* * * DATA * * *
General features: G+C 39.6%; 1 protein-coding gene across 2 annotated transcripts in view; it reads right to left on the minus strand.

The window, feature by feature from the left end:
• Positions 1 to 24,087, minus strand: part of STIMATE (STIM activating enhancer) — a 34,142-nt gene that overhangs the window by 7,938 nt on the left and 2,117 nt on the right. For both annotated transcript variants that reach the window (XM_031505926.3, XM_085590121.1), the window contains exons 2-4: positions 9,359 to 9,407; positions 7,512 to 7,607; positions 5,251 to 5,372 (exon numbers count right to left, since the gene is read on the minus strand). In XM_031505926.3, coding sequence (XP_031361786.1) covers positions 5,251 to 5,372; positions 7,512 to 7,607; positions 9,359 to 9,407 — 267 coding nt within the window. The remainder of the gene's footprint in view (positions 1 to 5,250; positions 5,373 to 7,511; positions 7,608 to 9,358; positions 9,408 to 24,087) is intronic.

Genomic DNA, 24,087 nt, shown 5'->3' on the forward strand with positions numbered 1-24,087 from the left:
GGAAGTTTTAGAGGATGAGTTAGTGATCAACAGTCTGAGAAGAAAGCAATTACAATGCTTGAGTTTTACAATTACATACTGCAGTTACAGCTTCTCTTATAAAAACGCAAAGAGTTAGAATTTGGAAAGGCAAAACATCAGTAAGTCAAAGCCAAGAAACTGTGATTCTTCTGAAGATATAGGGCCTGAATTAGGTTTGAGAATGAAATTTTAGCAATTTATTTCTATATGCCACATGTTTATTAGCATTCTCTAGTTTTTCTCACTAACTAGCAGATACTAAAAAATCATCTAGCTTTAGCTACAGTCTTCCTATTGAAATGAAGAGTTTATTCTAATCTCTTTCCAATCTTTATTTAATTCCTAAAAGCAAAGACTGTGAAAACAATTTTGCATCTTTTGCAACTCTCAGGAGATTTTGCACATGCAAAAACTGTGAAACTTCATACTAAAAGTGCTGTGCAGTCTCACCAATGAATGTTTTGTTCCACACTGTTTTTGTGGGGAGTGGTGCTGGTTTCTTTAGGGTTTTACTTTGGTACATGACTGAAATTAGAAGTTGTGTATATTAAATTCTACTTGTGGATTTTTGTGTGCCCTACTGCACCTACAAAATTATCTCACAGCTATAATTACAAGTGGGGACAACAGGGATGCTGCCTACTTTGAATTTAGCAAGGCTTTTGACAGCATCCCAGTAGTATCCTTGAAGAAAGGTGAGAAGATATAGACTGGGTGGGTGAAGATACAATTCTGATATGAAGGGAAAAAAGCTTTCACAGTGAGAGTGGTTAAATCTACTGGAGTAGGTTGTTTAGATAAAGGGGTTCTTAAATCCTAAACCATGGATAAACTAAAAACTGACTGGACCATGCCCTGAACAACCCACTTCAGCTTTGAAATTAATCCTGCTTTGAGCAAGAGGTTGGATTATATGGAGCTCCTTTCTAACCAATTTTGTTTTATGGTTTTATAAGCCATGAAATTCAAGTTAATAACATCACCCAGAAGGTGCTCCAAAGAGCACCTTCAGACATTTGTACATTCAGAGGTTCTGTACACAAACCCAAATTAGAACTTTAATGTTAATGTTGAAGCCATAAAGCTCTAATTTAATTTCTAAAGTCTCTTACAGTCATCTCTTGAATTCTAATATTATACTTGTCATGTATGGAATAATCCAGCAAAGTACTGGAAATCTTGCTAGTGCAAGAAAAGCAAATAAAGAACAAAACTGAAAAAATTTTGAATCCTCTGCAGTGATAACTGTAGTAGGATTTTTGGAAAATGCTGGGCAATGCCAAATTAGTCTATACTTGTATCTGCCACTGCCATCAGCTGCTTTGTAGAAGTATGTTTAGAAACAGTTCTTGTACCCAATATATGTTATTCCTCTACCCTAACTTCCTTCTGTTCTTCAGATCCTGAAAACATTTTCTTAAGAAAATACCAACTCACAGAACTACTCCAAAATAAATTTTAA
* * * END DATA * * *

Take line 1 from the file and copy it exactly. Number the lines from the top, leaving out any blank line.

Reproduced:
General features: G+C 39.6%; 1 protein-coding gene across 2 annotated transcripts in view; it reads right to left on the minus strand.